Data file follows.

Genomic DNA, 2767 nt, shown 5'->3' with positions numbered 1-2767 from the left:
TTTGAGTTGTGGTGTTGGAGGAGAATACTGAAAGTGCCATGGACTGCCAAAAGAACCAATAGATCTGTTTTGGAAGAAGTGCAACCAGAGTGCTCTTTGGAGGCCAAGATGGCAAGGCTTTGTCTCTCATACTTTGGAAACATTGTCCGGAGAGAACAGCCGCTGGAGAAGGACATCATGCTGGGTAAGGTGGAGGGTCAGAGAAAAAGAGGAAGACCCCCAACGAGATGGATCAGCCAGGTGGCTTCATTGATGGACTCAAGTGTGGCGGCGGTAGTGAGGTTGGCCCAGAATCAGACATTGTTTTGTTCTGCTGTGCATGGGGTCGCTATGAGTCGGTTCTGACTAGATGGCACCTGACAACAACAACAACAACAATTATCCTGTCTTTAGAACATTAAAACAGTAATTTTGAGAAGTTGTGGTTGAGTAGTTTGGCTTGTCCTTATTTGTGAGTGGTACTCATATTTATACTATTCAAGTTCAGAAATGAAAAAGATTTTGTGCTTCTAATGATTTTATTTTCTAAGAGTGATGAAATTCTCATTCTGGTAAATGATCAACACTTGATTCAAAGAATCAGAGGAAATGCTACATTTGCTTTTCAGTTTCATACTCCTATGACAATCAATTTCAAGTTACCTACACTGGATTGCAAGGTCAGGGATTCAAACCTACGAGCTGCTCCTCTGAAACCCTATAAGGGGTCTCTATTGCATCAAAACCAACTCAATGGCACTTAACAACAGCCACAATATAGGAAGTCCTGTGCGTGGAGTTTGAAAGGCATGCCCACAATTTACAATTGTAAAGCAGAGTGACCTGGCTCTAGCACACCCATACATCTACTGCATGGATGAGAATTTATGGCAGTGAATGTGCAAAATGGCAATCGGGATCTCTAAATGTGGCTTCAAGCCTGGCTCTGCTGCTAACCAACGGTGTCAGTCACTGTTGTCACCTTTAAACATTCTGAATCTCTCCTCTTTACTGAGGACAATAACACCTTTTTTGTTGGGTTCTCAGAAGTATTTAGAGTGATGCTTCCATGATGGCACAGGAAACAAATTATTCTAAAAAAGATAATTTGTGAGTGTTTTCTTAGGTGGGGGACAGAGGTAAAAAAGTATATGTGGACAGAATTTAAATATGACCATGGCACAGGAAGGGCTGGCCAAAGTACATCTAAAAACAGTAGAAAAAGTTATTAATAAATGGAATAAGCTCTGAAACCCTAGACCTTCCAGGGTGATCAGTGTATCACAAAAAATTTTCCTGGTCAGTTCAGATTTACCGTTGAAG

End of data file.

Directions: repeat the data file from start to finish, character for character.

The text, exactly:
Genomic DNA, 2767 nt, shown 5'->3' with positions numbered 1-2767 from the left:
TTTGAGTTGTGGTGTTGGAGGAGAATACTGAAAGTGCCATGGACTGCCAAAAGAACCAATAGATCTGTTTTGGAAGAAGTGCAACCAGAGTGCTCTTTGGAGGCCAAGATGGCAAGGCTTTGTCTCTCATACTTTGGAAACATTGTCCGGAGAGAACAGCCGCTGGAGAAGGACATCATGCTGGGTAAGGTGGAGGGTCAGAGAAAAAGAGGAAGACCCCCAACGAGATGGATCAGCCAGGTGGCTTCATTGATGGACTCAAGTGTGGCGGCGGTAGTGAGGTTGGCCCAGAATCAGACATTGTTTTGTTCTGCTGTGCATGGGGTCGCTATGAGTCGGTTCTGACTAGATGGCACCTGACAACAACAACAACAACAATTATCCTGTCTTTAGAACATTAAAACAGTAATTTTGAGAAGTTGTGGTTGAGTAGTTTGGCTTGTCCTTATTTGTGAGTGGTACTCATATTTATACTATTCAAGTTCAGAAATGAAAAAGATTTTGTGCTTCTAATGATTTTATTTTCTAAGAGTGATGAAATTCTCATTCTGGTAAATGATCAACACTTGATTCAAAGAATCAGAGGAAATGCTACATTTGCTTTTCAGTTTCATACTCCTATGACAATCAATTTCAAGTTACCTACACTGGATTGCAAGGTCAGGGATTCAAACCTACGAGCTGCTCCTCTGAAACCCTATAAGGGGTCTCTATTGCATCAAAACCAACTCAATGGCACTTAACAACAGCCACAATATAGGAAGTCCTGTGCGTGGAGTTTGAAAGGCATGCCCACAATTTACAATTGTAAAGCAGAGTGACCTGGCTCTAGCACACCCATACATCTACTGCATGGATGAGAATTTATGGCAGTGAATGTGCAAAATGGCAATCGGGATCTCTAAATGTGGCTTCAAGCCTGGCTCTGCTGCTAACCAACGGTGTCAGTCACTGTTGTCACCTTTAAACATTCTGAATCTCTCCTCTTTACTGAGGACAATAACACCTTTTTTGTTGGGTTCTCAGAAGTATTTAGAGTGATGCTTCCATGATGGCACAGGAAACAAATTATTCTAAAAAAGATAATTTGTGAGTGTTTTCTTAGGTGGGGGACAGAGGTAAAAAAGTATATGTGGACAGAATTTAAATATGACCATGGCACAGGAAGGGCTGGCCAAAGTACATCTAAAAACAGTAGAAAAAGTTATTAATAAATGGAATAAGCTCTGAAACCCTAGACCTTCCAGGGTGATCAGTGTATCACAAAAAATTTTCCTGGTCAGTTCAGATTTACCGTTGAAG